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              I think that’s why it was normally refered to as AmigaE.

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                There is at least one for every letter of the alphabet. https://beza1e1.tuxen.de/one_letter_proglangs.html

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                This is a really great talk, highly recommended even if you don’t care about graphics or game development.

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                  All Casey’s talks are awesome.

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                    His sense of humour is all sorts of absurd and lovely. He’s the same way on the Handmade Hero stream.

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                      You should hear Jeff and Casey show, it’s the best podcast ever.

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                        I think I prefer Idle Thumbs and the Diecast, although I do skip to the bits I like, anything mentioning Far Cry 2 for example :) So I actually only listen to about 50% of each episode for each of those.

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                          I tried that a month ago, actually, and I didn’t find it enjoyable in the same manner. Not sure why.

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                          You should hear Jeff and Casey show, it’s the best podcast ever.

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                      I’m really confused, is this satire? How does an image appear in a source code file? I’m unable to verify any of these by looking at the project’s source code.

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                        I had to stop and work this out too. It’s a sad reality when you can’t quite work out whether some JavaScript developers really did decide to embed the entire Encyclopaedia Britannica in their library.

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                          Such an article that is not obviously satire (it doesn’t read as such to me) can give a lot of people the entire wrong impression about the projects listed.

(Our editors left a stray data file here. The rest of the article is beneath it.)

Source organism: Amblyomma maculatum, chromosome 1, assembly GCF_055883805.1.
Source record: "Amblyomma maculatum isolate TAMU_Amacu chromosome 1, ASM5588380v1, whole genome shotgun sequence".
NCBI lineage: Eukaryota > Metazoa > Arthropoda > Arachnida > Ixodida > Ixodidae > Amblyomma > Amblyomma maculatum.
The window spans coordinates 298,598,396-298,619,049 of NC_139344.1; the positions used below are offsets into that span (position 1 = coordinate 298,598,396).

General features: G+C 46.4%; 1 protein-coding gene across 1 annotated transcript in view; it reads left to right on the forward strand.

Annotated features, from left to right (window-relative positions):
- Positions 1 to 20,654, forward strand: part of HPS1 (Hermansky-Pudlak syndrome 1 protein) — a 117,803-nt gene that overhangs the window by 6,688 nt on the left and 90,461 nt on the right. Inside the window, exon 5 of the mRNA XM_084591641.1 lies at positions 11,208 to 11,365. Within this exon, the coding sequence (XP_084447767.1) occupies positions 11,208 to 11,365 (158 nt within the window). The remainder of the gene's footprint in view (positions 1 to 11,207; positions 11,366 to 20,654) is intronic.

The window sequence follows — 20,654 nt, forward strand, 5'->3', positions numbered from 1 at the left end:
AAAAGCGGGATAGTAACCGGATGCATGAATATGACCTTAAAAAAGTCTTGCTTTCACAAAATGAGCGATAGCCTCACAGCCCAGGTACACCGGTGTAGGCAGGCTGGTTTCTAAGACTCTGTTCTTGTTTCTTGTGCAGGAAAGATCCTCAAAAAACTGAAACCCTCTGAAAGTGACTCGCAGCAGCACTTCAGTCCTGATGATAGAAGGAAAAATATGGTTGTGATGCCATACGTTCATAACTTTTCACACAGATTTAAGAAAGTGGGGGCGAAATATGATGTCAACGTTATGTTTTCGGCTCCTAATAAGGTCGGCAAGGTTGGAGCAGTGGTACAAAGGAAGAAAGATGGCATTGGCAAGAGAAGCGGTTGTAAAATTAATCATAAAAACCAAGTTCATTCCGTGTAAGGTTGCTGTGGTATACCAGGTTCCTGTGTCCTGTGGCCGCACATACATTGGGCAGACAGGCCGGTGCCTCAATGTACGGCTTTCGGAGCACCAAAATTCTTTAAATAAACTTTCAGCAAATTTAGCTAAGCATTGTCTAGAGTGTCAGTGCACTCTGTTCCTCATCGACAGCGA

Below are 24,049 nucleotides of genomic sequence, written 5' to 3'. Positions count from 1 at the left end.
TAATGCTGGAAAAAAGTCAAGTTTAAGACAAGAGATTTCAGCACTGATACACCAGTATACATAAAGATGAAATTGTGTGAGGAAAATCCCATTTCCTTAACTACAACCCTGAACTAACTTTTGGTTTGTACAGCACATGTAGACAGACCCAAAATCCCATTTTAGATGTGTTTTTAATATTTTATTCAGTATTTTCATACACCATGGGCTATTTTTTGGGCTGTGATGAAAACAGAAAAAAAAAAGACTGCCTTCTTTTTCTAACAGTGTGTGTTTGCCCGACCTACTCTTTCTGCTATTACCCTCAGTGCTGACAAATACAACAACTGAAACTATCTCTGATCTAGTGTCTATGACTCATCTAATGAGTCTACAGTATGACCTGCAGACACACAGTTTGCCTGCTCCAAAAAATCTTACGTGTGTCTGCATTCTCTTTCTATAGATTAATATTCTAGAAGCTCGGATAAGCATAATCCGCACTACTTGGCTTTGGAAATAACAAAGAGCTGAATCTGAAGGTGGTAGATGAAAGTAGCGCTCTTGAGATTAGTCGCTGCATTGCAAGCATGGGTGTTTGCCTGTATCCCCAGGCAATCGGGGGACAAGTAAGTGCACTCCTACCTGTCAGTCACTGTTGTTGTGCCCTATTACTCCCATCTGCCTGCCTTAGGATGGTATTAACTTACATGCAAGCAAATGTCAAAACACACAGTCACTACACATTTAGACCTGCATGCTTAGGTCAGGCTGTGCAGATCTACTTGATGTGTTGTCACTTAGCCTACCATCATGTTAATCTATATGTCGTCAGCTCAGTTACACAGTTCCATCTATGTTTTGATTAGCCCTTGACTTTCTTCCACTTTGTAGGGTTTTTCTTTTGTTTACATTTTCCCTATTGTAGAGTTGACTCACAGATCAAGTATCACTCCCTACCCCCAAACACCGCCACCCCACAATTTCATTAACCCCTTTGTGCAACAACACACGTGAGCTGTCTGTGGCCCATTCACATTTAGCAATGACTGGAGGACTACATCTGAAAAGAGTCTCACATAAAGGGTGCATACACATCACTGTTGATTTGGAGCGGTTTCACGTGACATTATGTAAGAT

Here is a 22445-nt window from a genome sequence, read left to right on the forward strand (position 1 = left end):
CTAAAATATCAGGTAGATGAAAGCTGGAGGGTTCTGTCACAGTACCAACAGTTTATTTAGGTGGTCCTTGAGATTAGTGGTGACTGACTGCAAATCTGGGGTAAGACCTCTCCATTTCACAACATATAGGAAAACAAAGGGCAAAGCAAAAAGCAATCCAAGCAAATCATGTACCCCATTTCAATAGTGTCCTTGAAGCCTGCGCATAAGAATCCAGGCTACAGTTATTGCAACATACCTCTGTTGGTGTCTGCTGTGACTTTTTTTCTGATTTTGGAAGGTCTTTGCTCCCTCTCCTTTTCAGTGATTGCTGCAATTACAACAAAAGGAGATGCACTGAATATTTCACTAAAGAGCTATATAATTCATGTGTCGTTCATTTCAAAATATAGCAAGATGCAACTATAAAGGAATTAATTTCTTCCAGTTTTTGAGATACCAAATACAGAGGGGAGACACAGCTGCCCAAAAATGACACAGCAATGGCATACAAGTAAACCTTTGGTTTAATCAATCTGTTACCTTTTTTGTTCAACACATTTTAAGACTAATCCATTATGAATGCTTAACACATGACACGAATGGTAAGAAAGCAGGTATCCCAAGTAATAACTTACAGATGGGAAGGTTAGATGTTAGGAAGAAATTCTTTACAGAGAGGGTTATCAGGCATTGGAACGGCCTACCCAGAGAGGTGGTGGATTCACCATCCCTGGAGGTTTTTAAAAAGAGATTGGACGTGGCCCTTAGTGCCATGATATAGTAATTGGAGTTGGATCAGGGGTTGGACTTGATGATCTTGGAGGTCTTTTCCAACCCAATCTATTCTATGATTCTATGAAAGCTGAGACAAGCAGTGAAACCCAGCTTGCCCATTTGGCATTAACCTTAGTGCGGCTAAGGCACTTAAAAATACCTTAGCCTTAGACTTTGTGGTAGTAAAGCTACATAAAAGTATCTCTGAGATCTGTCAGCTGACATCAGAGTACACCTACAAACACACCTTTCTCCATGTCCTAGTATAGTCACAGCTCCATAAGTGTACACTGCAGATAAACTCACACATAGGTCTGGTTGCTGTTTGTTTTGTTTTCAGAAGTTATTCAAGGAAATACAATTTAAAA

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                            On the other hand, if people have trouble figuring out this is satire, maybe it doesn’t even give a wrong impression - as in, yes this is hyperbole but not far from reality so it reasonably approaches reality. So concluding that “this is madness” from such a satirical article is not completely wrong as reality is already “this is very close to madness”.

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                          It is.

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                            The node.js file from babel for reference: https://github.com/babel/babel/blob/master/packages/babel-core/src/api/node.js

                            It’s a really well-done satire that many people will believe is true. Only thing, the twitter like part was the weakest part since you need twitter credentials to “like” stuff.

                            I was hoping for a discussing on how to minimize the dependencies. Maybe agreeing on some meta-package included with all new npm releases containing the most commonly used libraries in one solid and well-integrated library.

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                              The twitter liking came close to making a very good point, but it’s a little opaque. The issue here is not just about bloat and wasted resources and slow startup times, but how well do you understand what it does? This is code that’s running, doing something, but what? Do you trust it?

                              As satire, maybe the weakest part, but probably the most important lesson.

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                                When I started reading the article I assumed the author had used node’s request library to interact with twitter in the past and had their credentials saved in some kind of global cookie jar.

                                The Encyclopædia Britannica one was the best though, I can seriously see that happening.